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Ethanol and Corn Prices: The Role of US Tax Credits, Mandates, and Imports

  • Harry de Gorter
  • David R. Just
Chapter
Part of the Studies in Productivity and Efficiency book series (SIPE, volume 7)

Abstract

The recent global increases in agricultural commodity prices can be attributed to a number of factors, but one of the most important was the large increase in US ethanol production. We argue that without a complex web of ethanol policies, little ethanol would be produced in the United States. This is likely the case for biofuel production in the EU, Canada, and other developed countries as well. It is increasingly evident that developing countries have a comparative advantage in the production of biofuels and their feedstock. Yet policies have been enacted that discriminate against trade. The result is little international trade in biofuels. This chapter puts into perspective the effects of US ethanol policies on commodity prices, as well as their impact on US terms of trade.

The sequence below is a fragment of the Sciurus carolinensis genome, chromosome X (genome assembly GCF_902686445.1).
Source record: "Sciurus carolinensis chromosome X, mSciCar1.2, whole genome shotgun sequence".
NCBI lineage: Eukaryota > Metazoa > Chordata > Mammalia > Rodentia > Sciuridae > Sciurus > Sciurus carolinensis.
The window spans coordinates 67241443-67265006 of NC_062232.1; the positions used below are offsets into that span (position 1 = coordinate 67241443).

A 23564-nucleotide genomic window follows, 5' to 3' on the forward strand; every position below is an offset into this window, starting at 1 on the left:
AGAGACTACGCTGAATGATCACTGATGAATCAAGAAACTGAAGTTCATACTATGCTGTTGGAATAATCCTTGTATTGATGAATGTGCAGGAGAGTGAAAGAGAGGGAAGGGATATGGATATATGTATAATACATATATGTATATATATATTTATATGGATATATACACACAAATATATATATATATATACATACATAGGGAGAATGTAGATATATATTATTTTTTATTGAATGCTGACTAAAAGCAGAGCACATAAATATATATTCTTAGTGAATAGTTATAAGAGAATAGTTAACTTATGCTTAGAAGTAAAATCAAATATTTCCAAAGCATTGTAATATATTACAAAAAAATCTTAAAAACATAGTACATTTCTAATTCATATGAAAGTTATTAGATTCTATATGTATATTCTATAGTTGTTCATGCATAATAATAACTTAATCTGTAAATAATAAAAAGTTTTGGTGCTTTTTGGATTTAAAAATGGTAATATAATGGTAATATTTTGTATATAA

Keywords

Ethanol Production Gasoline Price Import Tariff Production Subsidy Gasoline Consumption 
These keywords were added by machine and not by the authors. This process is experimental and the keywords may be updated as the learning algorithm improves.

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Copyright information

© Springer Science+Business Media, LLC 2010

Authors and Affiliations

  1. 1.Department of Applied Economics and ManagementCornell UniversityIthacaUSA

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